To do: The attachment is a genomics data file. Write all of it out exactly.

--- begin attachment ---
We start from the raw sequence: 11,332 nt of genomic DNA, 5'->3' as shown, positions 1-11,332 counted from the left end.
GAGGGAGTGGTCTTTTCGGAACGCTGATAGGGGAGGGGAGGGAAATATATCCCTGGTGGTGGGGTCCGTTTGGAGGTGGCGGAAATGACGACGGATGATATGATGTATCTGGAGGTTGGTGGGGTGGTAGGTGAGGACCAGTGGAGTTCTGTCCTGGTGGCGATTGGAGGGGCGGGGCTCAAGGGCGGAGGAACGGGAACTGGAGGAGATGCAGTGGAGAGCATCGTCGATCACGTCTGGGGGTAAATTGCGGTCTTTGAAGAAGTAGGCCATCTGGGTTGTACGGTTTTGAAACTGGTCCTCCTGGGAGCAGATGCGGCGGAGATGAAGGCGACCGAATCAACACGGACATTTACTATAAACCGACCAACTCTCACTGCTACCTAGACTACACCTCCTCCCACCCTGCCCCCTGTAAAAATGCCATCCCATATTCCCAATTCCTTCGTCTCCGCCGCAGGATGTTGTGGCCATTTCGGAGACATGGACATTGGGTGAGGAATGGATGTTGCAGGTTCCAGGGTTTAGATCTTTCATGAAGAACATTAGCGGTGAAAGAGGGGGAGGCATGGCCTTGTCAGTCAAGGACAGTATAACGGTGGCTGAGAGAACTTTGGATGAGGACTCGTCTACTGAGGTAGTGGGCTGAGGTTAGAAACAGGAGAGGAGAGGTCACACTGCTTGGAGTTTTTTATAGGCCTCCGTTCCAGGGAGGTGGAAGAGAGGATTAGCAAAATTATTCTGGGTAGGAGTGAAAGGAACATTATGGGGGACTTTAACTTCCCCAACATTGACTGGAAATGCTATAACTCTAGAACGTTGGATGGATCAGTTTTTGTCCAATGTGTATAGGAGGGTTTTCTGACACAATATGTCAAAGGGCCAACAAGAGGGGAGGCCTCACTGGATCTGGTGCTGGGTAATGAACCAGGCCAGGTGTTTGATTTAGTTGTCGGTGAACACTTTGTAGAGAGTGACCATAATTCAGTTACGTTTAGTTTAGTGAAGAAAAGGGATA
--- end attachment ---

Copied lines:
We start from the raw sequence: 11,332 nt of genomic DNA, 5'->3' as shown, positions 1-11,332 counted from the left end.
GAGGGAGTGGTCTTTTCGGAACGCTGATAGGGGAGGGGAGGGAAATATATCCCTGGTGGTGGGGTCCGTTTGGAGGTGGCGGAAATGACGACGGATGATATGATGTATCTGGAGGTTGGTGGGGTGGTAGGTGAGGACCAGTGGAGTTCTGTCCTGGTGGCGATTGGAGGGGCGGGGCTCAAGGGCGGAGGAACGGGAACTGGAGGAGATGCAGTGGAGAGCATCGTCGATCACGTCTGGGGGTAAATTGCGGTCTTTGAAGAAGTAGGCCATCTGGGTTGTACGGTTTTGAAACTGGTCCTCCTGGGAGCAGATGCGGCGGAGATGAAGGCGACCGAATCAACACGGACATTTACTATAAACCGACCAACTCTCACTGCTACCTAGACTACACCTCCTCCCACCCTGCCCCCTGTAAAAATGCCATCCCATATTCCCAATTCCTTCGTCTCCGCCGCAGGATGTTGTGGCCATTTCGGAGACATGGACATTGGGTGAGGAATGGATGTTGCAGGTTCCAGGGTTTAGATCTTTCATGAAGAACATTAGCGGTGAAAGAGGGGGAGGCATGGCCTTGTCAGTCAAGGACAGTATAACGGTGGCTGAGAGAACTTTGGATGAGGACTCGTCTACTGAGGTAGTGGGCTGAGGTTAGAAACAGGAGAGGAGAGGTCACACTGCTTGGAGTTTTTTATAGGCCTCCGTTCCAGGGAGGTGGAAGAGAGGATTAGCAAAATTATTCTGGGTAGGAGTGAAAGGAACATTATGGGGGACTTTAACTTCCCCAACATTGACTGGAAATGCTATAACTCTAGAACGTTGGATGGATCAGTTTTTGTCCAATGTGTATAGGAGGGTTTTCTGACACAATATGTCAAAGGGCCAACAAGAGGGGAGGCCTCACTGGATCTGGTGCTGGGTAATGAACCAGGCCAGGTGTTTGATTTAGTTGTCGGTGAACACTTTGTAGAGAGTGACCATAATTCAGTTACGTTTAGTTTAGTGAAGAAAAGGGATA